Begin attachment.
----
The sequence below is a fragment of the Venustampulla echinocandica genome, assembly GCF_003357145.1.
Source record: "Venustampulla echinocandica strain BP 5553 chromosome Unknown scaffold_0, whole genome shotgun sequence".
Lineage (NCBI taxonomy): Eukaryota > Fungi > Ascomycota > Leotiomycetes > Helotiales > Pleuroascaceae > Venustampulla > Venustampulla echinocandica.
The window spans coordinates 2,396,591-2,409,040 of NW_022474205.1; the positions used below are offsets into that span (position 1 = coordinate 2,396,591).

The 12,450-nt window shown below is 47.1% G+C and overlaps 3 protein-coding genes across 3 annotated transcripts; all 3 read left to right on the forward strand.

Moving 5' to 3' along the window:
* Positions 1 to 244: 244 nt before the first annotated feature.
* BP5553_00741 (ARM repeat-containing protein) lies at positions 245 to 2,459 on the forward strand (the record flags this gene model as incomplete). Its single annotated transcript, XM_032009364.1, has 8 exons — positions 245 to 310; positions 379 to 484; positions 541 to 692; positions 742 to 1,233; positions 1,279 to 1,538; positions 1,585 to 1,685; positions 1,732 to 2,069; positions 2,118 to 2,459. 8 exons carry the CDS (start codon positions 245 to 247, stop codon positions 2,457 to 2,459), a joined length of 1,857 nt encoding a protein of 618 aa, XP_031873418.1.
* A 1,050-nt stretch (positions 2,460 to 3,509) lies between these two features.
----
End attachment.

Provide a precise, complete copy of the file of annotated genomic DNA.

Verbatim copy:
The sequence below is a fragment of the Venustampulla echinocandica genome, assembly GCF_003357145.1.
Source record: "Venustampulla echinocandica strain BP 5553 chromosome Unknown scaffold_0, whole genome shotgun sequence".
Lineage (NCBI taxonomy): Eukaryota > Fungi > Ascomycota > Leotiomycetes > Helotiales > Pleuroascaceae > Venustampulla > Venustampulla echinocandica.
The window spans coordinates 2,396,591-2,409,040 of NW_022474205.1; the positions used below are offsets into that span (position 1 = coordinate 2,396,591).

The 12,450-nt window shown below is 47.1% G+C and overlaps 3 protein-coding genes across 3 annotated transcripts; all 3 read left to right on the forward strand.

Moving 5' to 3' along the window:
* Positions 1 to 244: 244 nt before the first annotated feature.
* BP5553_00741 (ARM repeat-containing protein) lies at positions 245 to 2,459 on the forward strand (the record flags this gene model as incomplete). Its single annotated transcript, XM_032009364.1, has 8 exons — positions 245 to 310; positions 379 to 484; positions 541 to 692; positions 742 to 1,233; positions 1,279 to 1,538; positions 1,585 to 1,685; positions 1,732 to 2,069; positions 2,118 to 2,459. 8 exons carry the CDS (start codon positions 245 to 247, stop codon positions 2,457 to 2,459), a joined length of 1,857 nt encoding a protein of 618 aa, XP_031873418.1.
* A 1,050-nt stretch (positions 2,460 to 3,509) lies between these two features.